School shootings have become a consistent part of American life, but no one was prepared for a 6-year-old to bring a gun to school and shoot a teacher. In early January, it was reported that a young student had shot his first-grade teacher at Richneck Elementary School in Newport News, Virginia. The teacher, later identified as Abby Zwerner, sustained life-threatening injuries but has since been released from the hospital, and the 6-year-old shooter is reportedly receiving care at a medical facility. Given his age, it is unlikely that any charges will be filed against him.
The investigation is still ongoing, and new reports suggest that, prior to the shooting, school administrators had been warned about the boy by three teachers who told them he was believed to have a gun at the school. Here’s everything we know:
A 6-year-old boy brought a handgun to school and shot his first-grade teacher.
In a press conference a few days after the shooting, Police Chief Steve Drew detailed the shooting, saying that the boy fired one shot, hitting his teacher’s hand and chest in what he called “not an accidental shooting.” Authorities recovered one shell casing from the scene, per ABC News, and it’s believed that the boy was subdued by a school employee by the time police arrived. No other children were physically harmed, but the elementary school has been temporarily closed ever since.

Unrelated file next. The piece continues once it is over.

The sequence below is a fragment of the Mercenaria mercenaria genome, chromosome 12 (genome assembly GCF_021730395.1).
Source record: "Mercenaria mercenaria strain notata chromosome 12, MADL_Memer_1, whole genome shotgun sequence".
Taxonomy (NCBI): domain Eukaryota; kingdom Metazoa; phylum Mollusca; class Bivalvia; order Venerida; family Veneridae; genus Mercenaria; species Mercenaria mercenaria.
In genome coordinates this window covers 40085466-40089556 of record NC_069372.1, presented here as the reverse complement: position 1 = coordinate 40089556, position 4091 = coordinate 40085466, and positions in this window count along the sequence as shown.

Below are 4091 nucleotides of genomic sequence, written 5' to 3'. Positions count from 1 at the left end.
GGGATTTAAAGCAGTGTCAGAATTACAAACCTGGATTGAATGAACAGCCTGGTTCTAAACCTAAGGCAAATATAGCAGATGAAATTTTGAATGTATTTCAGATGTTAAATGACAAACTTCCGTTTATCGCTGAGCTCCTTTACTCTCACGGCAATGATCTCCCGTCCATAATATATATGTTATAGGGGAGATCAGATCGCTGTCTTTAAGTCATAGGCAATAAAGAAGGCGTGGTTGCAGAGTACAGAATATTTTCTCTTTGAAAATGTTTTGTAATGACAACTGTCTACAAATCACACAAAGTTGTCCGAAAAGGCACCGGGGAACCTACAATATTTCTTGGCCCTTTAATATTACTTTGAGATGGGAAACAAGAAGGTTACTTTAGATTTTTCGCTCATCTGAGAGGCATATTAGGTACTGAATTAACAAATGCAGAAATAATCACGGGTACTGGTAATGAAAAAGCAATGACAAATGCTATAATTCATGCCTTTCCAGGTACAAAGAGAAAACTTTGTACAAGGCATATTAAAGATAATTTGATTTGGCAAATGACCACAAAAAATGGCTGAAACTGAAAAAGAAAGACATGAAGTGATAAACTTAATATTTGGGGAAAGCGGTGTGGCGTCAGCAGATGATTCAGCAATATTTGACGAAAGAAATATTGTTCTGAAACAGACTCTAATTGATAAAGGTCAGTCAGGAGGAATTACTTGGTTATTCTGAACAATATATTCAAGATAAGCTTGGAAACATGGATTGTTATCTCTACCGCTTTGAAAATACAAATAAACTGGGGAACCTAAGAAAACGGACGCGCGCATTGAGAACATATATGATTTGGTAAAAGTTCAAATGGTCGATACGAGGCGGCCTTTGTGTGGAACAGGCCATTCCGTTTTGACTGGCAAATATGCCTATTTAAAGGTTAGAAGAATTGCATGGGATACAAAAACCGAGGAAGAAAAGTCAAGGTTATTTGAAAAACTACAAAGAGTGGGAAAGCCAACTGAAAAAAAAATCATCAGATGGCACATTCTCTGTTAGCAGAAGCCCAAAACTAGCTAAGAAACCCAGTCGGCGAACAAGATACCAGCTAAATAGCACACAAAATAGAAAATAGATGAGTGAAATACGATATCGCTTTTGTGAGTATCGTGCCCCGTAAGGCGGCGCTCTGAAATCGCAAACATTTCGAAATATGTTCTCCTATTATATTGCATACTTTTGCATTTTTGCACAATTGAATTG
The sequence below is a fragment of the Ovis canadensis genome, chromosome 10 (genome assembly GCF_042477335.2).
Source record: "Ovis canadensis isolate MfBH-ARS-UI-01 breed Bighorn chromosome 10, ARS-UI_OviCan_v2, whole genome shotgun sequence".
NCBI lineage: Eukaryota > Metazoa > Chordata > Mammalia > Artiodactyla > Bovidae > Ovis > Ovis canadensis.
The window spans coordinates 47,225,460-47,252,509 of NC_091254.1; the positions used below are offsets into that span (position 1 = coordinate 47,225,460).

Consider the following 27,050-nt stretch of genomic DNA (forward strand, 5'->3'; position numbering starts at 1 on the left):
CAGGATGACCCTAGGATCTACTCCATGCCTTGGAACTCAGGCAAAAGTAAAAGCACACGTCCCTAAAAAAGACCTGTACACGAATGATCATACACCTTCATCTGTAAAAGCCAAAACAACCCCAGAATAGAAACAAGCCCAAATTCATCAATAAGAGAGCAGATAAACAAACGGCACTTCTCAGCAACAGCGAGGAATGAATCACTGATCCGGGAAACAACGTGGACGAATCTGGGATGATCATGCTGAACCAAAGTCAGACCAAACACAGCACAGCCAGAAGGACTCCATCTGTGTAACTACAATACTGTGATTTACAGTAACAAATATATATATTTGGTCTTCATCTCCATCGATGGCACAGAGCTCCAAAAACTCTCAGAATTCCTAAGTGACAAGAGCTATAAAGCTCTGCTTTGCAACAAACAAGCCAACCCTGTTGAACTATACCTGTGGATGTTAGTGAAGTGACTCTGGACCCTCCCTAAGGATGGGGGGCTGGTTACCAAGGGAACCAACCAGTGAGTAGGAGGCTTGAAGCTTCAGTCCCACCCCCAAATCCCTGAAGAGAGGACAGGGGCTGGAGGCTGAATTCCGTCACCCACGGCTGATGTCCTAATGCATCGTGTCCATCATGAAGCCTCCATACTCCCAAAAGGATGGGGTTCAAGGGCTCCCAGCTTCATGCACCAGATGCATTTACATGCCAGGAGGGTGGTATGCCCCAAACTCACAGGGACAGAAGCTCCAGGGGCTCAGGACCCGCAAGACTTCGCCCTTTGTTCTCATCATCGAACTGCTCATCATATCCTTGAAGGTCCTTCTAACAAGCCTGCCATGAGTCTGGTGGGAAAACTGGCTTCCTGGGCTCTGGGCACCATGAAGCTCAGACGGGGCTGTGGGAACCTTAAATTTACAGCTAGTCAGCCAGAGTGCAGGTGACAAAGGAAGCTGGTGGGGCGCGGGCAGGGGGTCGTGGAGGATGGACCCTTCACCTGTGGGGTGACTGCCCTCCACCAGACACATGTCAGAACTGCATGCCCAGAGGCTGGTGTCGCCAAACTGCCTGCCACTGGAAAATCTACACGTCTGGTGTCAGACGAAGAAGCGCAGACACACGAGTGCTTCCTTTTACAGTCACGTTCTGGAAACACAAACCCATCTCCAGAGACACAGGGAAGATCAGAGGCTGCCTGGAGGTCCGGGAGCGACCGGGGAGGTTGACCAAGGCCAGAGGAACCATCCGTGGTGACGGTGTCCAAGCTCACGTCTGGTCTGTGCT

The motive for the shooting remains unclear. Brittaney Gregory, whose son was reportedly in the class, told the Washington Post that the child took a handgun from his backpack and pointed it at the teacher as the class was preparing to go to art. “She was going to confiscate it, and that’s when he shot,” Gregory said. According to her, the teacher then instructed her students to run, and they stayed in lockdown in another teacher’s classroom. (Drew clarified during his press conference that the boy seemed to take the gun from “his person,” not his backpack.)
Prior to the shooting, school administrators were reportedly warned three times that the boy had a gun.
Almost three weeks after the shooting, Zwerner broke her silence via her attorney, Diane Toscano. Speaking at a press conference, Toscano announced that Zwerner would be filing a lawsuit against the Newport News school district, claiming school administrators had failed to respond after being warned that the boy had a gun.
As reported by NBC News, Toscano told the press that Zwerner had first approached a school administrator about the boy’s behavior earlier in the day after he threatened to beat up a classmate. An hour later, another teacher reportedly told the administrator that they had searched the boy’s backpack for a weapon, and soon after that, a third teacher reportedly told an administrator the boy had threatened a classmate with a gun at recess.
Toscano further claimed that a fourth school employee had requested to search the boy’s person but was denied, with the administrator allegedly telling the employee to “wait the situation out because the school day was almost over.” Soon after, the boy pulled out the gun in class and shot his teacher.
Richneck Elementary School has yet to reopen since the shooting, but a new school administrator is reportedly in charge.
Where does a 6-year-old get a gun?